Washington limits the reach of the public trust doctrine.
Yesterday, the Washington Supreme Court issued its final decision in the public trust case, Chelan Basin Conservancy v. GBI Holding Co. Broadly stated, the public trust doctrine holds that lands under navigable waters are open to the public for commerce, navigation, fishing, and recreation, regardless of who owns the submerged lands. Over the years, however, environmentalists have tried to convince courts to expand the doctrine in order to give the public (i.e., activist groups) a right to veto any private activity that could potentially impact water. PLF filed amicus brief detailing the history and purpose of the public trust doctrine, arguing that it cannot be construed to transfer control over private property to the public without violating the Takings Clauses of the State and U.S. Constitutions. The Supreme Court agreed with much of PLF’s argument and rejected the environmentalists’ lawsuit. For more, see our blog post here.
Congress gets an earful on the problems with the federal permitting process
On Thursday, the U.S. House of Representatives Committee on Oversight and Gov’t Reform‘s Subcommittee on Interior, Energy, and Environment held a hearing and received testimony on how the Clean Water Act permitting process, and NEPA, aka “environmental impact statement” process, create delays that kill some projects and delay others for decades. Jim Iwanicki, the Engineer-Manager for PLF’s client Marquette County Road Commission, testified about the hurdles the EPA and U.S. Army Corps of Engineers put in front of County Road 595 in the Upper Peninsula of Michigan, hurdles that ultimately killed off this valuable planned road project. We currently are waiting for the Sixth Circuit to rule on our appeal challenging the federal government’s veto of County Road 595, but while we wait please read Jim Iwanicki’s congressional testimony here. For more, including a PLF video about the case, see our blog post at this link.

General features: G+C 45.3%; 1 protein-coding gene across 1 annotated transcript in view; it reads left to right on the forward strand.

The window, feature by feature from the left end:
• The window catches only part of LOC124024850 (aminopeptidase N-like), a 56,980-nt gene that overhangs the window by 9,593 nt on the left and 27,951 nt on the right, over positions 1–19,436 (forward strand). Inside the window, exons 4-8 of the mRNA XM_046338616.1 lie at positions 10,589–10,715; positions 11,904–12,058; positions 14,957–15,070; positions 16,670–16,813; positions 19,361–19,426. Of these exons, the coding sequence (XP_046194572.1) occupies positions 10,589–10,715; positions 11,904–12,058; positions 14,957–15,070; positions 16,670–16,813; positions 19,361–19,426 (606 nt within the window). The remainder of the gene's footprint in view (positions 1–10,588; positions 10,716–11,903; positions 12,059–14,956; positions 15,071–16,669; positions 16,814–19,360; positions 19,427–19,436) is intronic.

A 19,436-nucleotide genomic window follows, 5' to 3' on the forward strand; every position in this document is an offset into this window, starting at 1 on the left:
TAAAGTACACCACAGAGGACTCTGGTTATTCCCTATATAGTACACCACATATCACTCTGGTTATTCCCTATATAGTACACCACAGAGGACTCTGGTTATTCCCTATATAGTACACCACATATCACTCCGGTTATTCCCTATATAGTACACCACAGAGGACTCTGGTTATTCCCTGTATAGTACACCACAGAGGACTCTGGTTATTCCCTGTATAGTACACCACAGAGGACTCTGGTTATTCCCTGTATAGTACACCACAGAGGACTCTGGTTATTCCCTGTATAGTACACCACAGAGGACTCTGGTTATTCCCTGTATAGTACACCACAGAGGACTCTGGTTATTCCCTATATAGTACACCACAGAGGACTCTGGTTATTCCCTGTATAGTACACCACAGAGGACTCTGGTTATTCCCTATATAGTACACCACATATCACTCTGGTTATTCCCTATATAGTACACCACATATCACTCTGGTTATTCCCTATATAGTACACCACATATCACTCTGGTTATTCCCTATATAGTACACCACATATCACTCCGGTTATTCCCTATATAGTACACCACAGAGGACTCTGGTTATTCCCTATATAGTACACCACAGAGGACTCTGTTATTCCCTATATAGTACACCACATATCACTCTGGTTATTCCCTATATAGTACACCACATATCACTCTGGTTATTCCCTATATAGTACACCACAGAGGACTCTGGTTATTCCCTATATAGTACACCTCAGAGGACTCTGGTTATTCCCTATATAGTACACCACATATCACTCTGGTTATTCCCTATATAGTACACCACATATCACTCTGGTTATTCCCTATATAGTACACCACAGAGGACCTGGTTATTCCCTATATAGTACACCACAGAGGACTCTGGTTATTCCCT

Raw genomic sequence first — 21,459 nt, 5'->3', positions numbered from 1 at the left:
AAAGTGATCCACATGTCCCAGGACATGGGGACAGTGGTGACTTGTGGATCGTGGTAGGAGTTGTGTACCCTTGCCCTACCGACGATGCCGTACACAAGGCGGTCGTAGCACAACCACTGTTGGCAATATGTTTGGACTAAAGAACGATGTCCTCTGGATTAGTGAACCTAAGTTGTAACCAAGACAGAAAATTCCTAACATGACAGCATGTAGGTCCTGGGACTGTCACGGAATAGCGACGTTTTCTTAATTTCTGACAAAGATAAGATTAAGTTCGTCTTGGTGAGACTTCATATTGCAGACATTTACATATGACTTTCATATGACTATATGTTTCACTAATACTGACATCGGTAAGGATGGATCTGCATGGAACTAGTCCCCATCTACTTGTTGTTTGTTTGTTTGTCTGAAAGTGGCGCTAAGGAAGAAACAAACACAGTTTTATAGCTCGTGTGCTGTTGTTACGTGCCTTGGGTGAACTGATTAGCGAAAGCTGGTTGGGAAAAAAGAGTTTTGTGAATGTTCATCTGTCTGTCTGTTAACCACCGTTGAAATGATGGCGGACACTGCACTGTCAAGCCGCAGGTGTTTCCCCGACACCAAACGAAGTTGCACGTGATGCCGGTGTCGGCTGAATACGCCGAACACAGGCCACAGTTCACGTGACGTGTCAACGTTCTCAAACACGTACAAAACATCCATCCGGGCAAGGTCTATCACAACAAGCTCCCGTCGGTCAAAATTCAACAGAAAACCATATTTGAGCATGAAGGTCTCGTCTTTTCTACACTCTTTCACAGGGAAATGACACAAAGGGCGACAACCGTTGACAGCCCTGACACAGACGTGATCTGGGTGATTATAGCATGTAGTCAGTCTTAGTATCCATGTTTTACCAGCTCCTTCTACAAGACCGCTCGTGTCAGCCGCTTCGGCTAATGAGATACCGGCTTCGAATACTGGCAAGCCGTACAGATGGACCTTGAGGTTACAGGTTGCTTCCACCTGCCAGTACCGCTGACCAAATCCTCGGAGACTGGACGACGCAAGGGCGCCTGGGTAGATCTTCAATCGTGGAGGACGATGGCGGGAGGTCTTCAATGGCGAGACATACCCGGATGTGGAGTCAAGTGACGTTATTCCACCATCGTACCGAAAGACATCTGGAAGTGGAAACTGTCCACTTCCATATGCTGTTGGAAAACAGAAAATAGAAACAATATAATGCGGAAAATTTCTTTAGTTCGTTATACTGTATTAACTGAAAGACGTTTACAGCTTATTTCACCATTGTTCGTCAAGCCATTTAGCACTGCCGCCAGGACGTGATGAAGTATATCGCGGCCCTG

Amicus Brief Filed in Challenge to San Francisco’s Discriminatory Sign Ban
On Friday March 16, we filed this Amicus Brief supporting the petition for certiorari in Contest Promotions. v. San Francisco, a First Amendment challenge to the City’s total ban on “Off-Site Signage.” In our brief, we explain that San Francisco’s ban is a content-based restriction of speech, since it allows signs if they advertise a location’s “primary business” but not if they advertise anything else (even if the sign is exactly the same size and shape). San Francisco’s sign code thus has the effect of discriminating against out-of-city businesses, which is exactly the type of concern that led the Supreme Court to create a bright-line rule in Reed v. Town of Gilbert that all content-based speech restrictions must be subject to strict scrutiny by the courts. (Reed was a recent case where the Supreme Court struck down an Arizona town’s restriction on signs advertising church services). In other words, such restrictions should be found to violate the First Amendment unless the government can show some compelling reason for the restriction that cannot be achieved in some other less speech-infringing way. Nonetheless, both the Northern District of California and the Ninth Circuit upheld the sign code under the more lenient Central Hudson intermediate scrutiny standard, on the grounds that Reed did not explicitly apply its holding to commercial speech. Our brief urges the Court to take this case and clarify that Reed’s rule applies to all speech, regardless of subject matter. For more, read our blog post here or read the full amicus brief here.
Santa Barbara inspection case headed to a hearing
On March 15, the Santa Barbara Superior Court issued this tentative ruling on the SLAPP Motion and Demurrer filed by defendants in our case representing the Santa Barbara Association of Realtors vs. the City of Santa Barbara. The anti-SLAPP (Strategic Litigation Against Public Participation), which argued that the Santa Barbara Realtors were attempting to silence criticism of the City government, was denied. The demurrer (that’s what California courts call a motion to dismiss), however, was granted, with leave to amend. A hearing will be heard on both rulings on Monday, March 19th.